Sensory Diet for Dementia Cognitive Stimulation Activities


Download the pdf for  “Sensory Diet Routine and Handout PDF” for a printable packet to use with your patient and caregivers who may have sensory impairments. This handout will help the therapist explore and create a sensory profile and diet for their patients to ensure all senses are being addressed throughout their day to day life.

This PDF grouping comes with 

  • Sensory Diet information and explanation
  • Sensory-Motor Guide to help determine what parts of the sensory system you should be working on to improve motor output
  • Handout for client home exercise purposes



Sensory Diet for Dementia Cognitive Stimulation Activities

Sensory Diet for Occupational Therapy – Alzheimer’s and Dementias

Download the pdfs for Sensory Diet for Dementia for a printable packet to use with your patient with dementia or mild cognitive impairment This handout will help the therapist explore and create a sensory profile and diet for their patients to ensure all senses are being addressed throughout their day to day life.

More Information

A sensory diet is a therapeutic intervention that involves structured and purposeful sensory activities designed to meet the specific needs of individuals with Alzheimer’s disease and other dementias. This approach is grounded in the principles of sensory integration and cognitive neuroscience, aiming to enhance cognitive function, emotional well-being, and overall quality of life. Occupational therapists use sensory diets to provide holistic care that addresses the multifaceted impacts of dementia on sensory processing, cognition, and daily living.

Enhancing Neuroplasticity

One of the primary goals of a sensory diet is to promote neuroplasticity—the brain’s ability to reorganize and form new neural connections. Neuroplasticity is crucial for maintaining cognitive functions and compensating for the neural degradation seen in dementia. Sensory activities stimulate different regions of the brain, enhancing neural pathways and improving cognitive processes such as memory, attention, and problem-solving (Kolb & Gibb, 2014). For example, visual activities like puzzles and photo sorting engage the occipital and temporal lobes, which are involved in visual processing and memory recall.

Addressing Sensory Processing Deficits

Dementia often leads to changes in sensory processing, making it difficult for individuals to interpret and respond to sensory information accurately. A sensory diet helps normalize sensory experiences by providing consistent and structured sensory input. Activities that engage the tactile system, such as handling textured objects or engaging in crafts, stimulate the somatosensory cortex, improving sensory processing and fine motor skills (Field, 2010). Similarly, auditory activities like music therapy and sound identification games activate the auditory cortex, enhancing auditory processing and communication abilities (Särkämö et al., 2014).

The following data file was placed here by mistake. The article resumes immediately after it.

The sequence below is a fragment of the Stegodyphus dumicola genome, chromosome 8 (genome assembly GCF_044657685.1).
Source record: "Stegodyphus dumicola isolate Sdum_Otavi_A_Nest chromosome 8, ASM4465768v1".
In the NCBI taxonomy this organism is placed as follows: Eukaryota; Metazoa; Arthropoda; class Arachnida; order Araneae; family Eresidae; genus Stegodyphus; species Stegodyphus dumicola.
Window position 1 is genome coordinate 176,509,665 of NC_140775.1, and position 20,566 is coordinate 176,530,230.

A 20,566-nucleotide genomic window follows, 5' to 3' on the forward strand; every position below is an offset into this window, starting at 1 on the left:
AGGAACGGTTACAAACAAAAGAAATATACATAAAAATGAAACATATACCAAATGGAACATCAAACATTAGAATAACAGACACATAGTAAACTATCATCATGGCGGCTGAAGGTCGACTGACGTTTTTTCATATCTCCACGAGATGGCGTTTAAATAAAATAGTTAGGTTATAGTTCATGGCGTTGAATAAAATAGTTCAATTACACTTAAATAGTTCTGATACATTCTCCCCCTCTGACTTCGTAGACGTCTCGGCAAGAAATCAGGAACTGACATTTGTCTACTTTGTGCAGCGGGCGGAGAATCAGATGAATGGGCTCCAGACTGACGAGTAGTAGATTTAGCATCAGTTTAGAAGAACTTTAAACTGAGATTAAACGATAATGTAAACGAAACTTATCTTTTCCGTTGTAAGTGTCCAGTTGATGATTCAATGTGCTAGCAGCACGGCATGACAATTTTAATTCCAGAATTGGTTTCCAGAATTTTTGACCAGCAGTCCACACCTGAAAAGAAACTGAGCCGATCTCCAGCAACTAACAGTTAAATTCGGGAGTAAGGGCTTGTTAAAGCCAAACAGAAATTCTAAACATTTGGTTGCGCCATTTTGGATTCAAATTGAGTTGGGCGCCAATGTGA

Improving Emotional and Psychological Well-being

Sensory stimulation has a profound impact on emotional and psychological well-being. Activities that involve familiar scents, such as aromatherapy with lavender or rosemary, can trigger positive memories and emotions, enhancing mood and reducing anxiety (Jimbo et al., 2009). Engaging in sensory-rich activities also provides a sense of purpose and accomplishment, which is vital for maintaining self-esteem and motivation in individuals with dementia.

Promoting Physical Health and Mobility

Incorporating activities that engage the vestibular and proprioceptive systems helps maintain physical health and mobility. Balance exercises and gentle rocking stimulate the vestibular system, improving balance and spatial orientation, which are critical for preventing falls and enhancing independence (Horak, 2006). Proprioceptive activities like stretching and resistance exercises enhance body awareness and coordination, supporting overall motor function (Shumway-Cook & Woollacott, 2007).

Supporting Cognitive Reserve

The Cognitive Reserve Hypothesis suggests that engaging in cognitively stimulating activities can build and sustain cognitive reserve, helping individuals better cope with brain pathology (Stern, 2009). A sensory diet that includes diverse and meaningful activities supports this hypothesis by providing regular cognitive stimulation, thereby mitigating the impact of neurodegenerative changes and prolonging cognitive function.

Creating a Personalized and Enjoyable Routine

A sensory diet is highly customizable, allowing occupational therapists to tailor activities to the individual’s preferences, needs, and cognitive levels. This personalization ensures that the interventions are not only effective but also enjoyable, enhancing adherence and maximizing therapeutic benefits. Activities such as cooking, gardening, and music can be adjusted in complexity to match the individual’s abilities, ensuring they remain engaged and challenged appropriately.

What is included?

  • 11 page sensory diet idea for stimulating cognitive processes using the sensory system in those with dementia and mild cognitive impairment

Sensory Diet OT